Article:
Most suffers of Dissociative amnesia have a tendency of forgetting their personal information, whereas those suffering from dissociative fugue sometimes forget about their surrounding; hence in most cases their state of mind will be in an imagined world. In addition, Individuals suffering from the depersonalisation disorder will tend to assume their personalities hence, they will take an external observers’ personality and read their mental processes and characters.

The worst type of the dissociative disorders is the dissociative identity disorder, as most suffers of this condition have high suicidal tendencies. Primary treatment remedies to these disorders include psychotherapy and counselling, as most of these conditions need careful handling and proper understanding of a patient’s state of mind (Nijenhuis 7-17).

Somatoform Disorders

Somatoform disorders are a group of disorders that have symptoms that almost resemble those exhibited by individuals suffering from some form of physical diseases. However, unlike physical illnesses that has physical causes, this form of disorders lack physical causes. Symptoms associated with somatoform disorders are triggered by mental factors; hence, to diagnose these individuals, medical doctors must perform all required diagnostic tests.

The most common types of somatoform disorders are conversion disorder (a severe condition caused by psychological problems, with no recognisable physical cause), undifferentiated somatoform disorder (conditions that illicit signs of some form of physical illness, which are non-existent in reality), and Hypochondriasis (a mental state characterised by fear of underlying diseases that do not exist).

Other somatoform disorders include body dimorphic and somatoform NOS disorders. Common characteristics of these disorders include vomiting, body aches, and vision problems. To deal appropriately with this conditions, suffers have to undergo cognitive therapies and education trainings on how to cope up with the condition (Wise and Fava 1002-1003).

Factitious Disorders

Unlike in somatoform disorders where individuals exhibit signs of some non-existent physical illness, individuals suffering from fictitious disorders exhibit faked symptoms of physical illnesses for psychological contentment. Most of these patients can move from one healthcare centre to another in search of medical care, although in reality they are not sick. This condition can result because of an early traumatic or deprivation experience that individuals might have suffered during their early stages of life.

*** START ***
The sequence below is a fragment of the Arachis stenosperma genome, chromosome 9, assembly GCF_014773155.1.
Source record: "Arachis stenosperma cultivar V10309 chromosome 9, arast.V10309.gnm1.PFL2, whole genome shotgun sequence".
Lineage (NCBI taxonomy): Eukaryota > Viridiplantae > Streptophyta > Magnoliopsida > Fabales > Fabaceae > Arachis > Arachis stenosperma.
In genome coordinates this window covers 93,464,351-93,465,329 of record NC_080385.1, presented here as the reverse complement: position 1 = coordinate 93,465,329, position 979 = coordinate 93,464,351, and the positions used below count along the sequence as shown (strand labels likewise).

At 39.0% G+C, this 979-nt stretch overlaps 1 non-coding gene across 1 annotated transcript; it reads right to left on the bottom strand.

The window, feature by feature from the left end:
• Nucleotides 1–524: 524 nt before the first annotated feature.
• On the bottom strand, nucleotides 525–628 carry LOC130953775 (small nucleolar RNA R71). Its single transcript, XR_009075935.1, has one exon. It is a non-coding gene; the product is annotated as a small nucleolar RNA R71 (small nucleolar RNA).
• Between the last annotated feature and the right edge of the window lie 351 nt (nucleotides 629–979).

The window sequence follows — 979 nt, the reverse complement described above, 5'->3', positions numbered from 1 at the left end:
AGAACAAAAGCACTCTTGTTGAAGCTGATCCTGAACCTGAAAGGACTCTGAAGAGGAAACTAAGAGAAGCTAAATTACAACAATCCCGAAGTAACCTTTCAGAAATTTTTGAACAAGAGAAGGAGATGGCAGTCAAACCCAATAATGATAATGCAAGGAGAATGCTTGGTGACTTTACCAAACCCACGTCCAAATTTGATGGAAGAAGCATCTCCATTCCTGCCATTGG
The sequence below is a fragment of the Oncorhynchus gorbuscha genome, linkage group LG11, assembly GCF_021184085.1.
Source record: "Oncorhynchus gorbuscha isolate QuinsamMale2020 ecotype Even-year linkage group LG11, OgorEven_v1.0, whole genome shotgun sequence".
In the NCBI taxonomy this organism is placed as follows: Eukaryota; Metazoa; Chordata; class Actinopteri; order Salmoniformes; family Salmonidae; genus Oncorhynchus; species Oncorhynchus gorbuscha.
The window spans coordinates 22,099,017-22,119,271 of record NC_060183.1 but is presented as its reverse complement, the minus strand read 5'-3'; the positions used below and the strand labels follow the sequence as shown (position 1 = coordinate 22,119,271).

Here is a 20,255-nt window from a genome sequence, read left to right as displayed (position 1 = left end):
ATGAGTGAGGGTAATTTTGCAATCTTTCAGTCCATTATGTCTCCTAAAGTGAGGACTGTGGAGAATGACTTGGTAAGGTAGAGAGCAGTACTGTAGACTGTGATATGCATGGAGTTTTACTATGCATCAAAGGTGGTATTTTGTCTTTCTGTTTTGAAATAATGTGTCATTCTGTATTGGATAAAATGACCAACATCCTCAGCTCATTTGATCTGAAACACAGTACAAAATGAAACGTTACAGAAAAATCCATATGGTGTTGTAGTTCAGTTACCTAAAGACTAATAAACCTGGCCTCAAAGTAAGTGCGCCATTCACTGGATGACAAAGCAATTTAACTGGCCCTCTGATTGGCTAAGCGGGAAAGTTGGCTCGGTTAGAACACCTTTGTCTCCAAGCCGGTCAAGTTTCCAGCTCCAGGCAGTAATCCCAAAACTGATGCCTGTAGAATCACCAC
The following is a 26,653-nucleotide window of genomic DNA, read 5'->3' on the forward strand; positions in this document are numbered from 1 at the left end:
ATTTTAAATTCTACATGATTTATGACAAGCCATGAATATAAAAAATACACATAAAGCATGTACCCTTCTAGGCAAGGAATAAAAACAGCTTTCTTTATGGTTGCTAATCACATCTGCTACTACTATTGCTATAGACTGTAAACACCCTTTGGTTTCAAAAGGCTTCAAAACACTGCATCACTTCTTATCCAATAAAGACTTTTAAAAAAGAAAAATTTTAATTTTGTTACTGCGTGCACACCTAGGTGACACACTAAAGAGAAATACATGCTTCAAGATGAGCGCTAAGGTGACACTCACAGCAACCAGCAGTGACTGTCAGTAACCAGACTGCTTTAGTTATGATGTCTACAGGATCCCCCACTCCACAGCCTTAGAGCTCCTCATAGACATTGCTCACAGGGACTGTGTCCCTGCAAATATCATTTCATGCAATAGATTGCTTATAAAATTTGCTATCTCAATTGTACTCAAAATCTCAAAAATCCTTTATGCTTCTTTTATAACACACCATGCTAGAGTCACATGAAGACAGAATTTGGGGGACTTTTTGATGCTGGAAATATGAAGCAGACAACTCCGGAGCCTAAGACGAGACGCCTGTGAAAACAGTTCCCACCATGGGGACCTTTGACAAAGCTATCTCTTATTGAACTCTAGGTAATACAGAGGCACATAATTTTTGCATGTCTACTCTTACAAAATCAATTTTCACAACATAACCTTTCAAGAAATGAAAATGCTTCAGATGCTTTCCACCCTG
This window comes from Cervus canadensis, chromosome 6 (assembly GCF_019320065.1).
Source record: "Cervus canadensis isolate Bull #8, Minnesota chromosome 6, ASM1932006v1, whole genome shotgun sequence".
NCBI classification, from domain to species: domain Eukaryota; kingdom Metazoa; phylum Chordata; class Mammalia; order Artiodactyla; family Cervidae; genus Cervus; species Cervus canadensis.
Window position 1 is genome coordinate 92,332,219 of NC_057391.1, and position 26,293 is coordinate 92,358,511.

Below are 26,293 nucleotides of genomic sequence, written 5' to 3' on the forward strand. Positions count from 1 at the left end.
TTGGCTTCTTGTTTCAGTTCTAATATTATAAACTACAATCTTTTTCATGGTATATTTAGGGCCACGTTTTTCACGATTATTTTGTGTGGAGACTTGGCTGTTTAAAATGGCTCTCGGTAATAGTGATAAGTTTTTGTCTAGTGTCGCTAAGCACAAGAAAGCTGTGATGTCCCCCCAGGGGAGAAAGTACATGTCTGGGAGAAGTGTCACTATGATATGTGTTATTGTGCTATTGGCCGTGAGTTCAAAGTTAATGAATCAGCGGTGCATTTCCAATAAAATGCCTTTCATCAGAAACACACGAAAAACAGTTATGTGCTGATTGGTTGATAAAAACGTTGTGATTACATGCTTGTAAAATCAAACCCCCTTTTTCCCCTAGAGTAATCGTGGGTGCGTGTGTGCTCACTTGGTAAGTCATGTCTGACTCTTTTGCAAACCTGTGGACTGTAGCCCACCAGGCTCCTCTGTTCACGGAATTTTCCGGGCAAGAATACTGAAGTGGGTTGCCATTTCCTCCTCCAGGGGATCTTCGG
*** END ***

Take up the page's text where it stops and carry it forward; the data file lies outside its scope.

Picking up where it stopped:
Majority of these sufferers have higher likelihoods of becoming drug abusers, as most of them do not mind the risk of taking multiple medications. Common types of this disorder include malingering (a premeditated faked sickness), Munchausen syndrome (involves deliberately mentioning of a person when they fake sicknesses for consideration purposes), and Munchausen syndrome by proxy (a condition where individuals force their close family members or friends to fake illness for attention purposes).

Due to the severe nature of consequences that may result from this disorder, it is important for sufferers to seek psychological help, which may include psychotherapy (for purposes of reforming the thinking way of the sufferer), family therapy (for warning purposes on the dangerous nature of these condition), and cognitive –behavioural therapy (for purposes of helping the suffers deal with the condition) (Taylor and Hyler 82-92).

Cognitive Disorders

Cognitive disorders are mental illnesses that impair the brain from performing its cognitive functions, which include memory processing, acuity, and problem solving. as research studies show, these from of disorder are the primary causes of other complications, for example, dementia, delirium, phobias, anxiety stress, and other anxiety disorders.

In extreme cases, these disorders can cause other complex medical problems, for example, growth of malignant tumours, kidney problems, and schizophrenia. Main types of cognitive disorders include Huntington’s disease (a condition that is caused by the wearing out of the brain cells), mental retardation, Parkinson’s disease (a brain nerve anomaly that results in problems of muscle movement), and Amnestic disorder (a medical condition characterised by memorising problems).

Because of the complex nature of medical complications associate with this condition, it is important fro caretakers and families to offer this individuals the kind of help they need, as most of these individuals are prone to many health complications (Long 1).

Anxiety Disorders